The new 50 per cent income tax rate for high earners could encourage many owner managers to sell up and trigger a round of management buy-outs according to Clearwater Corporate Finance.
The new top rate, which comes into force next April and affects those earning £150,000 or more, is the level of highest income tax since the 1980s. It is part of a triple whammy for high earners who will also have tax relief on their pension contributions reduced and their personal allowances gradually withdrawn.
Clearwater partner Phil Burns says: “Many owner managers will become disillusioned once the tax increase starts to bite. Those who were considering an exit in the near future may choose to sell there and then rather than await a full market recovery. Given the high levels of national debt and the government’s need to raise more money from taxes, some may also worry that capital gains tax may rise and if they wait too long to sell, they may end up paying more tax on the proceeds.”
He believes many owner managers in this situation may not want to conduct a traditional formal sales process and have their business in the ‘shop window’ at a time when most businesses on the market are there out of distress rather than success.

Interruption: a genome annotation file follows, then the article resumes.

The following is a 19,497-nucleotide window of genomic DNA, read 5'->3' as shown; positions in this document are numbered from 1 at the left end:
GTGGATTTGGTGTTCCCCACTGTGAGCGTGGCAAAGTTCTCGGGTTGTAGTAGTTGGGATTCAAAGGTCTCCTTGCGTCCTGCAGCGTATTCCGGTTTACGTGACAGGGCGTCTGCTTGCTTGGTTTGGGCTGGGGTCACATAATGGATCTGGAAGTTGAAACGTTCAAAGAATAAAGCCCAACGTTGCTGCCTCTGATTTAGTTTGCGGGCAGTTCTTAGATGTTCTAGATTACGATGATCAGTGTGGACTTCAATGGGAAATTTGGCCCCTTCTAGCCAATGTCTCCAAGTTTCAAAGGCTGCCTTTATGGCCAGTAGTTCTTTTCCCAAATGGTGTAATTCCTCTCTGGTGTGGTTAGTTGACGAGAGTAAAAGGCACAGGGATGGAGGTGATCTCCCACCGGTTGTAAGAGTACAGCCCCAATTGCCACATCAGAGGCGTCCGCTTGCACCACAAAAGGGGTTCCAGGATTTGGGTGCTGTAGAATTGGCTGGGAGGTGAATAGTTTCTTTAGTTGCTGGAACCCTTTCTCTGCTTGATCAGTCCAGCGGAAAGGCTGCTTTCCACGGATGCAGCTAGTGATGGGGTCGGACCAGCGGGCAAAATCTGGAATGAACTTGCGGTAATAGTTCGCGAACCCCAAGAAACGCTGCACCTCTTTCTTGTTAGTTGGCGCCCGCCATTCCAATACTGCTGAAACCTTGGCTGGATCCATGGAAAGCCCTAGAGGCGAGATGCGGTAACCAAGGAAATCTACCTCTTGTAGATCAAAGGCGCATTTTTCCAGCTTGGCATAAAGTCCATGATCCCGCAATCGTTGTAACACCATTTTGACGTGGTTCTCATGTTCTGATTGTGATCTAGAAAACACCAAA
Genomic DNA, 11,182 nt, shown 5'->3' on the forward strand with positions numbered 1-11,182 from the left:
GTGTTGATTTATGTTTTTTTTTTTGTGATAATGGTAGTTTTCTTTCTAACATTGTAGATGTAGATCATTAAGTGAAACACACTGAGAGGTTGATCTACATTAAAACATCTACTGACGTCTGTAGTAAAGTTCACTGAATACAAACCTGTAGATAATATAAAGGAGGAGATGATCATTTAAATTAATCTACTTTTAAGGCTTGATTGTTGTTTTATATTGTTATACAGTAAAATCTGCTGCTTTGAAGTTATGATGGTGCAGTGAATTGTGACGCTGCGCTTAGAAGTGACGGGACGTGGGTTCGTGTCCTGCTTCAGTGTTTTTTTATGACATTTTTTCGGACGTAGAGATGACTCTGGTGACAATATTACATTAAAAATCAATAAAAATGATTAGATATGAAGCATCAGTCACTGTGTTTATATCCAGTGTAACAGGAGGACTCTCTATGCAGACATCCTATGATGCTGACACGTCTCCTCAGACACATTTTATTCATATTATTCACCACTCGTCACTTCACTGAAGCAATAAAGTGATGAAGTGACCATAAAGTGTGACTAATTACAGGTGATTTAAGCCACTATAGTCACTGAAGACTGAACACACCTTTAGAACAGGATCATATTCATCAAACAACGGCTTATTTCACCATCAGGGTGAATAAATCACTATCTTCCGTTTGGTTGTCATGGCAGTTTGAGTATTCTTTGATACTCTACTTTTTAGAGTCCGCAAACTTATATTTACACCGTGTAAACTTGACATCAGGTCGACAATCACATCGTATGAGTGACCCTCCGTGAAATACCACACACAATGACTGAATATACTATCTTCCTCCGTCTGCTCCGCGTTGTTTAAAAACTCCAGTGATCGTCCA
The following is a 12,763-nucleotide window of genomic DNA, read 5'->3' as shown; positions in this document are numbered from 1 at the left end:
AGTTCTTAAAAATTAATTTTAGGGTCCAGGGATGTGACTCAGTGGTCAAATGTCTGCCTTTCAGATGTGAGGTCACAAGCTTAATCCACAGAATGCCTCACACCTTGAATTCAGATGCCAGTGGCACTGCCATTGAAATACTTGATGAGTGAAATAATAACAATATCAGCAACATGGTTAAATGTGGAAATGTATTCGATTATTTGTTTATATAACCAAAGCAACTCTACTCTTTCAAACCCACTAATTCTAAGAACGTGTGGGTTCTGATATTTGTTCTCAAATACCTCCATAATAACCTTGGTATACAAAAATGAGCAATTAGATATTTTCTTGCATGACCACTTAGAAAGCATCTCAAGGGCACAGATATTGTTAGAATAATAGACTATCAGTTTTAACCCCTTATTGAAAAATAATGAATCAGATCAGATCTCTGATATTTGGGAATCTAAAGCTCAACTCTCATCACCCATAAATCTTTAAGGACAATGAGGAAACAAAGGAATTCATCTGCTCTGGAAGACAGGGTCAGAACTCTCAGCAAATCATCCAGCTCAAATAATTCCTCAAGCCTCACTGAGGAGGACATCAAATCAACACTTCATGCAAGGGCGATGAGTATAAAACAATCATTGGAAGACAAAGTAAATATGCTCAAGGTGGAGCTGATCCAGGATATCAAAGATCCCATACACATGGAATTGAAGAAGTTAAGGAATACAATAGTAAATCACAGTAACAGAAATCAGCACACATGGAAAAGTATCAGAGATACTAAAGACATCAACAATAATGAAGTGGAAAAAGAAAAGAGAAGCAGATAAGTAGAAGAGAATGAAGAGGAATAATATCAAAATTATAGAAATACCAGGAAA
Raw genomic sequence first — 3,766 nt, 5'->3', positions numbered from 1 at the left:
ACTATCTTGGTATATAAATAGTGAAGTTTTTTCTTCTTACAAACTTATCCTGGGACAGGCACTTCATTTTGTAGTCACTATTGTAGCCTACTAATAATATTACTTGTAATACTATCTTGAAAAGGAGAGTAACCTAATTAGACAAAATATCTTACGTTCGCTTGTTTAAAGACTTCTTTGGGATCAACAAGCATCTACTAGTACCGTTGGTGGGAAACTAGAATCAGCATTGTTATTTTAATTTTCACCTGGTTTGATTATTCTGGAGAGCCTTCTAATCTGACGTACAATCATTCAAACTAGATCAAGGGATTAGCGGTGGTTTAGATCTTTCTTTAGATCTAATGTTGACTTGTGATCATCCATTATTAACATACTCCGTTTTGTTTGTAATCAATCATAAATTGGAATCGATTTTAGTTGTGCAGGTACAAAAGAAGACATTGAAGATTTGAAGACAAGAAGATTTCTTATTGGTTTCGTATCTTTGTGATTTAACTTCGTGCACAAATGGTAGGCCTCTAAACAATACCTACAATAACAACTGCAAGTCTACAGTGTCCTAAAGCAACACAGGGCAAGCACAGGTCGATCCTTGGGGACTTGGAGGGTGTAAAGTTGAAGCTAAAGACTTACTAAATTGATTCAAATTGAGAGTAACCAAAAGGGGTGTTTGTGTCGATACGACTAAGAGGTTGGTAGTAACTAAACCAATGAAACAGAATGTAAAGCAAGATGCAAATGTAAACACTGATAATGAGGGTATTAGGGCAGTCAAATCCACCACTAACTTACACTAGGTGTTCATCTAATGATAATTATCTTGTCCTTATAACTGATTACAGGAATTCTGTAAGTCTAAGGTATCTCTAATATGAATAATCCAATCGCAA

Burns adds: “Many more owners are looking for more subtle approaches to an exit and we are carrying out softer marketing exercises or much narrower covert auctions. This also might play into the hands of management teams and private equity houses making more discrete approaches to an owner.
“Whilst the pound has rallied slightly the general weak position of sterling continues to encourage overseas buyers particularly from Europe and the US. The good news for owners is generally the more strategic the acquisition, the higher the exit price. Our partners around the globe continue to introduce a constant flow of buyers seeking out acquisition targets in the UK.”
Phil Burns concludes: “The new tax rate and the threat of higher capital taxes will trigger a round of owner manager sales and will be one of the key drivers of deals in 2010.”